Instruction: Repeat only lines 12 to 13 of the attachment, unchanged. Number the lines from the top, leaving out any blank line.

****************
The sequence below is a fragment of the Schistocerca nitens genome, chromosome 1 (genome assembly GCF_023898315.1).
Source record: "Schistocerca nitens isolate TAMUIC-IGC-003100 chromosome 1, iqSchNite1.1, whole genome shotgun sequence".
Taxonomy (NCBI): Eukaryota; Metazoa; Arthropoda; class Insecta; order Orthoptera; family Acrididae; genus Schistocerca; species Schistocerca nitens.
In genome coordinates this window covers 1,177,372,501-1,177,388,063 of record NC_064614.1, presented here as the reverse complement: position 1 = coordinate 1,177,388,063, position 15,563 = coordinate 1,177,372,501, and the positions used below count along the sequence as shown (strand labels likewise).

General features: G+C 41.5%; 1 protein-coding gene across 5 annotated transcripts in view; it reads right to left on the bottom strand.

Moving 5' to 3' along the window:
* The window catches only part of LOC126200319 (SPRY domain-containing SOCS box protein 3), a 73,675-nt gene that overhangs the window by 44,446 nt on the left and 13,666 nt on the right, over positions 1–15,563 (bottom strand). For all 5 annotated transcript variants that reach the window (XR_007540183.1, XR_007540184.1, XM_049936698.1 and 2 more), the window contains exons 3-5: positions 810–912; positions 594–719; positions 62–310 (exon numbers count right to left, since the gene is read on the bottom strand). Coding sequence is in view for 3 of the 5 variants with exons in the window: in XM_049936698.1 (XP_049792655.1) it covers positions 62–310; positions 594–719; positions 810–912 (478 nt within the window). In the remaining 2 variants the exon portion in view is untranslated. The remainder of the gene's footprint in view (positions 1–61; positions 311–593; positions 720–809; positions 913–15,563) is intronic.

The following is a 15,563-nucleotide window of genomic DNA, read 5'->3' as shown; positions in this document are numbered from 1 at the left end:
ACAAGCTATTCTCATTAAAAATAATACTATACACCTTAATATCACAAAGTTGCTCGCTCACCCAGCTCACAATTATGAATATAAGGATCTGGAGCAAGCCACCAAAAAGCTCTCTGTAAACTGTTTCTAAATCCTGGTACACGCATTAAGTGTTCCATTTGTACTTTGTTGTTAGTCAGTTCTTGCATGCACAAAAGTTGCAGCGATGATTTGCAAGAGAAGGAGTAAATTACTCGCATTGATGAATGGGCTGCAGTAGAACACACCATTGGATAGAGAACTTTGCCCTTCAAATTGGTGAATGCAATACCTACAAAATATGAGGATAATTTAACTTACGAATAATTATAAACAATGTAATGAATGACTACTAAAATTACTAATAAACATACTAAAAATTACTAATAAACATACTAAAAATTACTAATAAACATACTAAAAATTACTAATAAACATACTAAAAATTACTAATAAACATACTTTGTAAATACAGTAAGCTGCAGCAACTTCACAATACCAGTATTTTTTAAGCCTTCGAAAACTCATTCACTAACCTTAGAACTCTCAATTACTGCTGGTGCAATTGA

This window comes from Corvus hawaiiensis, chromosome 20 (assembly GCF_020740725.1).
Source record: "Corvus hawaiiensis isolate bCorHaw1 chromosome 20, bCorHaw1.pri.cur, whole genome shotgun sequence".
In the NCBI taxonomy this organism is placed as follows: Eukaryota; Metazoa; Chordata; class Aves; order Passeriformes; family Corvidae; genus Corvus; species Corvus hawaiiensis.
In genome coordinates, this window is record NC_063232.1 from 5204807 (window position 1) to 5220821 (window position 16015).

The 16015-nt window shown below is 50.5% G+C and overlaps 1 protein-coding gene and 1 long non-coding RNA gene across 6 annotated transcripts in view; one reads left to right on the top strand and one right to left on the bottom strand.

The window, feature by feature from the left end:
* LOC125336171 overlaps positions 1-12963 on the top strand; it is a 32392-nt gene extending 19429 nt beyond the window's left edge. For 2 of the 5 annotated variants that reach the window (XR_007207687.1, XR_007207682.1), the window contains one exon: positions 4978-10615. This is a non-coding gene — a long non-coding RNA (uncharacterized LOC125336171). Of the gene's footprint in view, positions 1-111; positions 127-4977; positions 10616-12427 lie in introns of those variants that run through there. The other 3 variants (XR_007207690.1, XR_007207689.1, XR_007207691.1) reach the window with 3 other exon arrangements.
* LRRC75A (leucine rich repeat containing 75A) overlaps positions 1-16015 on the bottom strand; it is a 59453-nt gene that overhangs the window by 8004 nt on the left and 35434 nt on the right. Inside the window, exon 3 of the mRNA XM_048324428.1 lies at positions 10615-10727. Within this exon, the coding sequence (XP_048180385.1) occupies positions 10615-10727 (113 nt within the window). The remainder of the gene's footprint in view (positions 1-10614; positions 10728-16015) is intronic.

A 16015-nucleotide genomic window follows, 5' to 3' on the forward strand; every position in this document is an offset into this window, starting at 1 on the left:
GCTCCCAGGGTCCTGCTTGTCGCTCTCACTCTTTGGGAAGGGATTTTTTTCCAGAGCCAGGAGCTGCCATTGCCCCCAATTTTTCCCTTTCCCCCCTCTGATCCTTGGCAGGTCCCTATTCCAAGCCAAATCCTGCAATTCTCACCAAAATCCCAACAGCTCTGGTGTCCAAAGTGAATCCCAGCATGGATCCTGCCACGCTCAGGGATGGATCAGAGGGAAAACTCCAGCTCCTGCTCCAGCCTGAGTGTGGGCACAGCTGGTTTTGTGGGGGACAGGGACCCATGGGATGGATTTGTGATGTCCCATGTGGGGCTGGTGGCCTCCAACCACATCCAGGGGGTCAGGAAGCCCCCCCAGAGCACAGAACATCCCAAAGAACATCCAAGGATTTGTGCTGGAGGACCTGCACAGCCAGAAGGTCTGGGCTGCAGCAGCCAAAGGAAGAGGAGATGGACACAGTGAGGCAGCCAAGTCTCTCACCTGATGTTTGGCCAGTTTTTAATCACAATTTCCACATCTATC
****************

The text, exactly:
In the NCBI taxonomy this organism is placed as follows: Eukaryota; Metazoa; Chordata; class Aves; order Passeriformes; family Corvidae; genus Corvus; species Corvus hawaiiensis.
In genome coordinates, this window is record NC_063232.1 from 5204807 (window position 1) to 5220821 (window position 16015).